In BTCC team: Honda Civic, Lotus Elans and the world's fastest lawn mower

Autocar visits Team Dynamics HQ in Droitwich

The dynamics team has 15 full-time employees, growing to 30 with contractors for racing.

There's more dynamics than Honda at BTCC in UK civics. Driver Matt Neal shows us around his family business

Triple British Touring Champion Matt Neill has spent most of his racing career in cars built and run by his family's dynamic job team – but there's one he's glad he's not able to drive: the mean B2 lawn mower.

A Honda lawnmower is equipped with a 190bhp superbike engine, it can top 150mph and is recognized by Guinness World Records as the world's fastest lawnmower. It was built to be a 5-foot-high driver, so a 6-foot-6-inch Neil doesn't fit - to help him.

Still, Neil was very proud to exist, demonstrating technical prowess as well as being able to work with a manufacturer. This is just one example of how Team Dynamics – founded by Neil's father, Steve, in 1993 – is applying the experience gained over decades of BTCC in competing in a range of different areas.

That reflected the team's internal dynamics at the 26,000-square-foot Droitwich plant that moved in in September 2017 (replacing an old post-war unit that Neil admits "we did our best" to keep people away from). In the workshop are the central elements of the dynamics of the work: two black and orange Halford Yuasa racing on a Honda Civic RS type. Honda's run team at BTCC since 2004, becoming factory outfit Honda UK in 2010.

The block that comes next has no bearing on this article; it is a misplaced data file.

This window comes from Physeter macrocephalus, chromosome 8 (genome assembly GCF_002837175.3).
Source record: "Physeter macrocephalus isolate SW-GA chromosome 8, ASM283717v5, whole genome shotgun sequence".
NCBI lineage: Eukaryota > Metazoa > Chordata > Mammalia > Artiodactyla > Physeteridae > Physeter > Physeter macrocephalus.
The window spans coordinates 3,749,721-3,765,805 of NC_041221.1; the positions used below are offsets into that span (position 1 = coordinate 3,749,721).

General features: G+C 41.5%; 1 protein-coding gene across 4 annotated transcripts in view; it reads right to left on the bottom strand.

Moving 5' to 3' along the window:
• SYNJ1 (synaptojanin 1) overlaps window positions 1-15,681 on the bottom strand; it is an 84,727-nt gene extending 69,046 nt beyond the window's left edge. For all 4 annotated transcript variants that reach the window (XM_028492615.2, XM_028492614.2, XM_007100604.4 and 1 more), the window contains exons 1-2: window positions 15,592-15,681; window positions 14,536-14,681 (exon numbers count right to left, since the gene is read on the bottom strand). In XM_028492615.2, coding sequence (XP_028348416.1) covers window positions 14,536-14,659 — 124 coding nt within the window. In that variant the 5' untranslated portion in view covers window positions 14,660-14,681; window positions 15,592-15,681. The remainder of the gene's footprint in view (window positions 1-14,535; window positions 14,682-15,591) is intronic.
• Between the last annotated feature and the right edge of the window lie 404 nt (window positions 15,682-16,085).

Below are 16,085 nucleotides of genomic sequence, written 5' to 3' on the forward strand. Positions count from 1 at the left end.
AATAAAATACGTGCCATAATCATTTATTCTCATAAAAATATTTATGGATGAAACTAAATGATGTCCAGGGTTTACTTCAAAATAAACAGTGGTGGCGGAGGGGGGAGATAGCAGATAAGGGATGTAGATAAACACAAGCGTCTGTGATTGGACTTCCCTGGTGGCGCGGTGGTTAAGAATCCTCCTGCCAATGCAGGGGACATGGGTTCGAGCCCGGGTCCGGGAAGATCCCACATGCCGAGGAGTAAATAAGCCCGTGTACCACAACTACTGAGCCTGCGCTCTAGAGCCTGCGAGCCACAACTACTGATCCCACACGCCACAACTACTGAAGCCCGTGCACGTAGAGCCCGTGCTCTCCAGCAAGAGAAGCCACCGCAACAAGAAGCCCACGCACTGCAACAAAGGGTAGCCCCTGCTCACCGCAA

The machines are completely manufactured in-house using FK8 projectiles taken from the Swindon production line. They are acid-dipped in ungalvanized metal and removed adhesive from fastening joints, then taken to craftsmen to be reinforced and fitted with a new back and frame. About 1000 hours of work goes into every car before the shell is painted. The on-site machine shop makes parts and parts based on CAD data directly from Honda, and the team is increasingly 3D printing parts to save time and costs.

Two full-time mechanics are assigned to each BTCC in the car, with cars stripped down, checked, cleaned and rebuilt after every race. The process takes about two weeks to get around 20 weeks - and that, according to team manager James Rogers, leaves 32 weeks of time for other projects.

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Honda in the UK has huge expectations and Neil insists that “the main focus is always on practice” but while he doesn't suffer, he says the car's maker is “cool” with the dynamics of undertaking other projects.

Those are held on a limited scale, mostly by word of mouth. Dynamics previously operated cars in a mini challenge for Neil's two sons, William and Henry. He is now running an old-BTCC spec in the Civic Type R for Henry in the new British Touring Cup and the Audi S3 TKR for William and other endurance-selected teen-top drivers. The C3 TCS gives the dynamics of experience to a growing pan-European formula. “In practice, I don’t go into TCR rules, but I know well about cars,” says Rogers.